The Cupboard Interview with Alexandra Kleeman

Alexandra Kleeman, author of You Too Can Have A Body Like Mine (Harper, 2015) and Intimations Harper, 2016), will serve as the judge of Cupboard Pamphlet’s Sixth-Ever Contest. She has some secret joys to tell you about. She has some advice for you. What are the joys? What is the advice? Is there more to know? Is there more to discover? Here’s what she told us:

Speak to us of your smallest but sunniest joys. What are they? How many of them do you have? Why are they the best?

 

One of my problems I think is that I like too many things, including things that are bad.  I like the rainbowy swirl on top of a gasoline-tinged puddle.  I like the sameness of 500 identical marigolds in a grocery store parking lot.  I admire the shouting man shouting freely on a crowded public bus.  It looks like it feels good to shout like that!  To exercise one’s vocal cords to the max!  I think a better gauge of what I truly like is on rarer days when I feel alienated in the world and only like about 20% of it.

 

You write prose! What excites you about prose forms?

 

A big thing I love about prose is how it sheathes itself in mundanity, and then uses that mundanity as a way to slip past your defenses into the place where you are intimate and casual and complacent and then detonate there.  You could say that poetry announces itself immediately as “special” language: from the moment you see the shortened lines trailing down the page you’re on high alert, asking yourself “what is this piece of language going to do to me?”  But prose, in its guise as the mode in which we make small talk, tell our moms about our day over the phone, try to return an appliance that sucks, etc, invites you to approach it off-guard.  You’re often deep in the strangeness before you realize what type of payload is being delivered.

 

Tell us of your literary favorites: what did they do within their writings to earn your love?

 

I love work that makes me feel as though I’ve been allowed to see into a dark and obscure crevice in the world.  Sometimes this is work that makes the world around us seem to vibrate with a forgotten foreignness, like Yoko Tawada’s stories about visitors, immigrants, and trespassers who find themselves within a new and foreign order, or the surreal realities of Mary Caponegro and Robert Coover, whose dreamlike worlds show us what reality secretly wishes it could be.  I love characters who surprise me in the way that people do whenever you get too close to them–Joy Williams and Kazuo Ishiguro make people like that, full of very real obscurities.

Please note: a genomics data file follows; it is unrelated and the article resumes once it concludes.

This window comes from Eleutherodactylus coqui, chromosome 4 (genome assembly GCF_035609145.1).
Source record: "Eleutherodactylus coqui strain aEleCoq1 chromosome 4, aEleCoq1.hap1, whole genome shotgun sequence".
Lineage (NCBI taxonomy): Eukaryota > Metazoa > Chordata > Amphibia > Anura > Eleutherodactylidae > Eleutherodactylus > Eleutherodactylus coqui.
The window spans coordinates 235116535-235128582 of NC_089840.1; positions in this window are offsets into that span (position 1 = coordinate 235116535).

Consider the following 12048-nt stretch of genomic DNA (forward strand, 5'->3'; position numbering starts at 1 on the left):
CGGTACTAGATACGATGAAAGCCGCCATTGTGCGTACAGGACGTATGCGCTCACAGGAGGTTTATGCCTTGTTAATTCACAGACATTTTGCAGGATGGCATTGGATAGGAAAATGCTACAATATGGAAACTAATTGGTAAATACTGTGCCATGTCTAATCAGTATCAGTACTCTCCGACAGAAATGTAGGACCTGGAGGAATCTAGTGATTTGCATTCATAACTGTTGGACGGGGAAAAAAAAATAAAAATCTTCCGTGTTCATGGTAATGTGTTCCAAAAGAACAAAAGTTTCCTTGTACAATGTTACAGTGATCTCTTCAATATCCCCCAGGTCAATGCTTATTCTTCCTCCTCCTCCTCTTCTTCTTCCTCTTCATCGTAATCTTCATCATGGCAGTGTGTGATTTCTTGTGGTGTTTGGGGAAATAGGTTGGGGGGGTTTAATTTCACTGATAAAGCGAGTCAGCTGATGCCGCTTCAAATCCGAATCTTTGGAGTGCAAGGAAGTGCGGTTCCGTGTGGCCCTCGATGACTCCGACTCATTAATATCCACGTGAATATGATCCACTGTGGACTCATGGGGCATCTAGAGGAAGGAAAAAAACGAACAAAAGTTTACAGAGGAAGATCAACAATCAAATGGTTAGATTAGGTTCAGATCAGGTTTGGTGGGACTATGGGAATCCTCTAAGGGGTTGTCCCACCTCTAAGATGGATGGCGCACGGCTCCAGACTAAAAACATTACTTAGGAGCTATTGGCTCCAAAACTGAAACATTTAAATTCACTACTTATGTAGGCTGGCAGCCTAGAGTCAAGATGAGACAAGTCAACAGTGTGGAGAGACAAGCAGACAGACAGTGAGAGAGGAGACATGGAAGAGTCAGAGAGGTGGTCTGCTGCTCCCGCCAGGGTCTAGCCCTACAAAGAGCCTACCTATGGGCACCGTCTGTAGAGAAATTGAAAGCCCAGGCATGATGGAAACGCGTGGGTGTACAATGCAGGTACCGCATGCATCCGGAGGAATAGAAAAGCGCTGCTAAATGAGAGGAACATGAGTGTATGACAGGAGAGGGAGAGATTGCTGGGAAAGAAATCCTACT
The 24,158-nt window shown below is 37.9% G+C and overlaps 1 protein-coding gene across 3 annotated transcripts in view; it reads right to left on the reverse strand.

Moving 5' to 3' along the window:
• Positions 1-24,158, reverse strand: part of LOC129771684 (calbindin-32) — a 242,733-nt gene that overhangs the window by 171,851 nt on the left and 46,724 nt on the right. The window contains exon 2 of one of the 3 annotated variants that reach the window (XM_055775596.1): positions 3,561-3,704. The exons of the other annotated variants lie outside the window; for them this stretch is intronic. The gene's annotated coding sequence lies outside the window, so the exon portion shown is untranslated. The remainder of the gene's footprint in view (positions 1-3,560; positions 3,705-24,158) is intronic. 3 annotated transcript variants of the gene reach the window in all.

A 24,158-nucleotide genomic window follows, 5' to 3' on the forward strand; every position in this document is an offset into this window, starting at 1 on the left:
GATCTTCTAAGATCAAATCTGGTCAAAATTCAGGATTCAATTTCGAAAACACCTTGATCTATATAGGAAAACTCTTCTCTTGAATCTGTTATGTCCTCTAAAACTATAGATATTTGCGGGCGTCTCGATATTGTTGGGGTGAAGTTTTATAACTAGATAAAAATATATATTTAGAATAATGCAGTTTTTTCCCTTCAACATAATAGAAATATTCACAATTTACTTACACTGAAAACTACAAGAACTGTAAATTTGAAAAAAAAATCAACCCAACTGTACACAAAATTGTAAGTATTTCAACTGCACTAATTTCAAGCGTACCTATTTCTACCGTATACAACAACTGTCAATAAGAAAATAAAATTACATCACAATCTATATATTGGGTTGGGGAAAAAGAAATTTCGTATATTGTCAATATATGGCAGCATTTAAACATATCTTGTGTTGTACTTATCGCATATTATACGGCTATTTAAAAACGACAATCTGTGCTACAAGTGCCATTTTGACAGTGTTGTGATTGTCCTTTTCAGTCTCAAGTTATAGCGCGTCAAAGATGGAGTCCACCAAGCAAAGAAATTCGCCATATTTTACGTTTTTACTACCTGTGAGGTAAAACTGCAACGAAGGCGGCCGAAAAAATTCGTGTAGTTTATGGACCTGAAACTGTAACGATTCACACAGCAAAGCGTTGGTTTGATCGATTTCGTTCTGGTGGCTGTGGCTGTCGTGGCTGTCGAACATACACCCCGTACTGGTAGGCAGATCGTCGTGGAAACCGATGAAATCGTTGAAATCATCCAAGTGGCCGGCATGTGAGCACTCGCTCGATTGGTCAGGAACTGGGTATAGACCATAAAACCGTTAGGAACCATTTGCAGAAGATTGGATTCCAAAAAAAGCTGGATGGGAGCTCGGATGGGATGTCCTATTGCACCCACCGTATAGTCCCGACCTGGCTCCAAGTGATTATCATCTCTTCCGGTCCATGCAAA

What advice do you offer those who enter the Cupboard Pamphlet’s Sixth Ever Contest?

 

I’d rather see your most hopeful monster than your best-groomed show pony.

 

What does it mean that we now really want to eat a Kandy Kake? Are we going to be okay?

 

I’d suggest gnawing on a washcloth or rag for a couple days.  With luck, you will reemerge fresh and new, desires refocused upon something attainable!

 

Alexandra Kleeman lives on Staten Island, and is the 2016 winner of the Bard Fiction Prize. Her fiction has been published in The Paris Review, Zoetrope: All-Story, Conjunctions, Guernica, and Gulf Coast, among others. Nonfiction essays and reportage have appeared in Harper’s, Tin House, n+1, and The Guardian. She is the author of the debut novel You Too Can Have A Body Like Mine (Harper, 2015) and Intimations (Harper, 2016), a short story collection.